Sunday, October 2, 2011

sketches from pittsburgh

I haven't updated this blog in ages. These are sketches from a recent trip to Pittsburgh, along with some recent(ish) artsies and, because it was playing in the car, a song by Rufus Wainwright:


The factory is solid blue. Clouds rolls like butter from the smoke stacks. The windows are fogged yellow. I can't see inside, but imagine the factory full of cartoon rabbits. The rabbits have pink eyes. They are not human-rabbits. They are rabbit-rabbits.

"Industry makes this city beautiful," says the writer at the artist collective across from the factory. The writer is published. His book is called Black Holes, but is mostly about deer; still, people think black holes are the main problem because they're always sucking up things, namely deer. Deer are disappearing at an alarming rate. Soon they will be extinct.

What people don't say is that most deer walk willingly into the black holes. They know the deer do this, but pretend they don't because they can't imagine why a beautiful animal with long legs and brown eyes would want to disappear.

The black holes are not in outer space. They are in the banks of the Allegheny River. The black holes are steel pipes. Before walking into a pipe, a deer will look back at the person watching them, who is always you.

Every deer looks back.


I'm drawing ghost dogs again.
I haven't drawn them in ages. I thought I had forgotten them, but no, there's a lolling tongue, the sound of panting.
White, Steamboat Willy eyes.
Long shadows.
No legs.

I was 8 years old when I saw Old Yeller die. In fourth grade, I read about two coon hounds whose intestines were torn out by a mountain lion. The boy they belonged to--who belonged to them--buried the dogs together. A red fern grew between their graves.

Where I'm from, there's a lot of space. There are a million malls and radio towers and computers. I'm connected to everything, especially my dead dog.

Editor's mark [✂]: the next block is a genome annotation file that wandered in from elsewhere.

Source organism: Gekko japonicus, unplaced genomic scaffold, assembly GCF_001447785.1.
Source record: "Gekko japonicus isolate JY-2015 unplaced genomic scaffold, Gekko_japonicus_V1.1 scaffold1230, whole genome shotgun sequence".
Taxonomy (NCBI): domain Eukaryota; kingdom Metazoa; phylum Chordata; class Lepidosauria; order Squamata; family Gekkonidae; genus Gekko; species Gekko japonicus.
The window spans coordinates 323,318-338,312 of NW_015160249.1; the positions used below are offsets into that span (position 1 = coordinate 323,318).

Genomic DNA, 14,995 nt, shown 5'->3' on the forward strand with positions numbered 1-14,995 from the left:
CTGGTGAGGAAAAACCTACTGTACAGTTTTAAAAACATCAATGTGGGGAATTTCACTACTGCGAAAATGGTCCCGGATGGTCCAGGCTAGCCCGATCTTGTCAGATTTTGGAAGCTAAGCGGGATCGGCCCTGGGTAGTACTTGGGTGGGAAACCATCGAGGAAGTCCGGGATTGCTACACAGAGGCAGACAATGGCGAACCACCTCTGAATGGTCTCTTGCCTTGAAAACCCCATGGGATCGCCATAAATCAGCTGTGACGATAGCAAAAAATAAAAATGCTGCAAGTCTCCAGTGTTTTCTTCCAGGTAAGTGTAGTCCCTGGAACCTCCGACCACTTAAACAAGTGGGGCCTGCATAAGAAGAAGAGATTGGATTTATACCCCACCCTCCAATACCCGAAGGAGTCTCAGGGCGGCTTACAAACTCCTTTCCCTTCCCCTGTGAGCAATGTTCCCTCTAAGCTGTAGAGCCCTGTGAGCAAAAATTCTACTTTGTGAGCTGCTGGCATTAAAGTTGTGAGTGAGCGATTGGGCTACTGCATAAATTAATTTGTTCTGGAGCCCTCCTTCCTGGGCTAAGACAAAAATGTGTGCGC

No, really, I am. There's an underground wire connecting me to to Shrimpy, the border collie that bit off my dad's thumb. My dad was upset because he couldn't play his 1954 Martin Guitar thumbless . He said Shrimpy had rabies, so we took him to the vet. The vet said "put him to sleep."
This means kill.

After killing Shrimpy, we buried him under the holly tree in our backyard. The earth was webbed with little white roots. One of the roots caught me by the wrist. It buried itself in the vein where, if I concentrate, I can feel my pulse.

I feel Shrimpy's pulse too, if the rain is hard enough. If the trees are bare enough. If my guitar isn't tuned.

The ghost dog on my paper has a speech bubble. The bubble says "woof."


In the tree where hipsters tie their bikes, a sparrow puffs his chest, shakes water from his wings, then looks me in the eye as if to say "Well, haven't you gone soft with your open-back dress and peppermint tea?"

Rain falls with the specific random of pointillism, rippling dots under the heels of Hepburnian women passing quickly under their umbrellas. The cafe is a warm, well-lit place.

I miss the anonymity of the city. The man at the other table has long curling lashes that scan paper where, with long curling hands, he sketches cats. The cats have long curling tails.

Sometimes the man looks at me. Sometimes I look back.
When i leave the cafe, I will never see him again.

Thank God!


Driving back, we stop to let a train pass. It's almost morning. Flashing lights outline the freight, piles of dirt barely visible over the box cars.

The dirt is coal. Coal is dirt that used to be trees. When the trees died, they were buried under tar and dinosaurs and woolly mammoths. The pressure from the tar and dead animals turned the trees to dirt.

One day, a human accidentally set the dirt on fire. The dirt burned and burned. The human used the dirt to heat his house and cook his deer. Later, humans used the dirt to generate electricity. They dug past the tar and dead animals and pulled up the trees that weren't yet coal to get to the trees that were coal.

Graffiti covers the train, red and orange ghosts with electric blue outlines. Written on the caboose is a wobbly sentence:

This isn't fun anymore